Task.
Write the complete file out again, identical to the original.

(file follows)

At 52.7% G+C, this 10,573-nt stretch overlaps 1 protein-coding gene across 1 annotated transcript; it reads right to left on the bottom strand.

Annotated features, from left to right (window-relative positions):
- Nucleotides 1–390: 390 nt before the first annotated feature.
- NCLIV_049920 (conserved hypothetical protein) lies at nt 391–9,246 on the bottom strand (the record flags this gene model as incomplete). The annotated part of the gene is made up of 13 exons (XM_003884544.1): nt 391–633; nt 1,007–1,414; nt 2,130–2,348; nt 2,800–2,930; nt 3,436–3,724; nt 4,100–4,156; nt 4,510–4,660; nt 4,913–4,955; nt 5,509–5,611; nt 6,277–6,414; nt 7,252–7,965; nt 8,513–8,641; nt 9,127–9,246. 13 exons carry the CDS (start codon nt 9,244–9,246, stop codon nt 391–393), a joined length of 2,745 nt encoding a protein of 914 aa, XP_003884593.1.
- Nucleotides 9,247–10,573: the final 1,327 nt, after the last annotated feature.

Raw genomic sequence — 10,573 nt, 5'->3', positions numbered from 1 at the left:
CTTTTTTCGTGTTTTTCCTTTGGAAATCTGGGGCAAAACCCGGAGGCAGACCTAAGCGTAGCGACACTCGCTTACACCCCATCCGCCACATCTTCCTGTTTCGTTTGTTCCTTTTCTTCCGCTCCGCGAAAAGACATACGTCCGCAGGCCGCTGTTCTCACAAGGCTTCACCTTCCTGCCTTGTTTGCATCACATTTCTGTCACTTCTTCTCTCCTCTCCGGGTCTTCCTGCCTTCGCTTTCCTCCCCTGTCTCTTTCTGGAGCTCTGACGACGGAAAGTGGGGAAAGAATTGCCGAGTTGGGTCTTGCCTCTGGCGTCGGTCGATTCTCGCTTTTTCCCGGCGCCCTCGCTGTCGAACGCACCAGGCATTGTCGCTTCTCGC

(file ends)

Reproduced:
At 52.7% G+C, this 10,573-nt stretch overlaps 1 protein-coding gene across 1 annotated transcript; it reads right to left on the bottom strand.

Annotated features, from left to right (window-relative positions):
- Nucleotides 1–390: 390 nt before the first annotated feature.
- NCLIV_049920 (conserved hypothetical protein) lies at nt 391–9,246 on the bottom strand (the record flags this gene model as incomplete). The annotated part of the gene is made up of 13 exons (XM_003884544.1): nt 391–633; nt 1,007–1,414; nt 2,130–2,348; nt 2,800–2,930; nt 3,436–3,724; nt 4,100–4,156; nt 4,510–4,660; nt 4,913–4,955; nt 5,509–5,611; nt 6,277–6,414; nt 7,252–7,965; nt 8,513–8,641; nt 9,127–9,246. 13 exons carry the CDS (start codon nt 9,244–9,246, stop codon nt 391–393), a joined length of 2,745 nt encoding a protein of 914 aa, XP_003884593.1.
- Nucleotides 9,247–10,573: the final 1,327 nt, after the last annotated feature.

Raw genomic sequence — 10,573 nt, 5'->3', positions numbered from 1 at the left:
CTTTTTTCGTGTTTTTCCTTTGGAAATCTGGGGCAAAACCCGGAGGCAGACCTAAGCGTAGCGACACTCGCTTACACCCCATCCGCCACATCTTCCTGTTTCGTTTGTTCCTTTTCTTCCGCTCCGCGAAAAGACATACGTCCGCAGGCCGCTGTTCTCACAAGGCTTCACCTTCCTGCCTTGTTTGCATCACATTTCTGTCACTTCTTCTCTCCTCTCCGGGTCTTCCTGCCTTCGCTTTCCTCCCCTGTCTCTTTCTGGAGCTCTGACGACGGAAAGTGGGGAAAGAATTGCCGAGTTGGGTCTTGCCTCTGGCGTCGGTCGATTCTCGCTTTTTCCCGGCGCCCTCGCTGTCGAACGCACCAGGCATTGTCGCTTCTCGC